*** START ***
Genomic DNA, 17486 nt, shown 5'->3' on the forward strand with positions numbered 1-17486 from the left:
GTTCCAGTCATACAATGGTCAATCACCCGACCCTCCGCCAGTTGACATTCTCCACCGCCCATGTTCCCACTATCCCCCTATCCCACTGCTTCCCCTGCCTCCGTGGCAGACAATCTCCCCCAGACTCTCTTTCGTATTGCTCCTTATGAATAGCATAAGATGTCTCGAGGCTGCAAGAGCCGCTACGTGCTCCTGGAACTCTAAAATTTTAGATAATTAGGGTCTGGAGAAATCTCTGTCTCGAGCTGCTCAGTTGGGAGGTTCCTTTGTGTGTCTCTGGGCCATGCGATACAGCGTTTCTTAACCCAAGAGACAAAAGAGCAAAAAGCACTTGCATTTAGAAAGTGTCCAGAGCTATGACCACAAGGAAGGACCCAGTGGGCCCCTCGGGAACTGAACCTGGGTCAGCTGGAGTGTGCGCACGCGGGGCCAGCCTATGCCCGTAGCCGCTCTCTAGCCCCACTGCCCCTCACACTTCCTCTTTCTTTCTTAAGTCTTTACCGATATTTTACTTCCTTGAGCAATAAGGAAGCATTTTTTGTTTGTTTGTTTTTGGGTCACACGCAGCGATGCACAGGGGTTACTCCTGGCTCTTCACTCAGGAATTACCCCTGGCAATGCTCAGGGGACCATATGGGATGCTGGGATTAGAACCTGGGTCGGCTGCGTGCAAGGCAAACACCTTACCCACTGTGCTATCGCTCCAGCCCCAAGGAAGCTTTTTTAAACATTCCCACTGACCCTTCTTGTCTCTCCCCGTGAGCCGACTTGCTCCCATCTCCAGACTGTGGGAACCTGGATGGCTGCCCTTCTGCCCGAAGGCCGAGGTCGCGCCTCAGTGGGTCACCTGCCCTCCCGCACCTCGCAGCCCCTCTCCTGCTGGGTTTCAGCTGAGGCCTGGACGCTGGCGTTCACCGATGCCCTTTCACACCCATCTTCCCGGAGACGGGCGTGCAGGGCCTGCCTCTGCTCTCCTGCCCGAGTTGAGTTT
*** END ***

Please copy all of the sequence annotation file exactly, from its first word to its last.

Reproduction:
Genomic DNA, 17486 nt, shown 5'->3' on the forward strand with positions numbered 1-17486 from the left:
GTTCCAGTCATACAATGGTCAATCACCCGACCCTCCGCCAGTTGACATTCTCCACCGCCCATGTTCCCACTATCCCCCTATCCCACTGCTTCCCCTGCCTCCGTGGCAGACAATCTCCCCCAGACTCTCTTTCGTATTGCTCCTTATGAATAGCATAAGATGTCTCGAGGCTGCAAGAGCCGCTACGTGCTCCTGGAACTCTAAAATTTTAGATAATTAGGGTCTGGAGAAATCTCTGTCTCGAGCTGCTCAGTTGGGAGGTTCCTTTGTGTGTCTCTGGGCCATGCGATACAGCGTTTCTTAACCCAAGAGACAAAAGAGCAAAAAGCACTTGCATTTAGAAAGTGTCCAGAGCTATGACCACAAGGAAGGACCCAGTGGGCCCCTCGGGAACTGAACCTGGGTCAGCTGGAGTGTGCGCACGCGGGGCCAGCCTATGCCCGTAGCCGCTCTCTAGCCCCACTGCCCCTCACACTTCCTCTTTCTTTCTTAAGTCTTTACCGATATTTTACTTCCTTGAGCAATAAGGAAGCATTTTTTGTTTGTTTGTTTTTGGGTCACACGCAGCGATGCACAGGGGTTACTCCTGGCTCTTCACTCAGGAATTACCCCTGGCAATGCTCAGGGGACCATATGGGATGCTGGGATTAGAACCTGGGTCGGCTGCGTGCAAGGCAAACACCTTACCCACTGTGCTATCGCTCCAGCCCCAAGGAAGCTTTTTTAAACATTCCCACTGACCCTTCTTGTCTCTCCCCGTGAGCCGACTTGCTCCCATCTCCAGACTGTGGGAACCTGGATGGCTGCCCTTCTGCCCGAAGGCCGAGGTCGCGCCTCAGTGGGTCACCTGCCCTCCCGCACCTCGCAGCCCCTCTCCTGCTGGGTTTCAGCTGAGGCCTGGACGCTGGCGTTCACCGATGCCCTTTCACACCCATCTTCCCGGAGACGGGCGTGCAGGGCCTGCCTCTGCTCTCCTGCCCGAGTTGAGTTT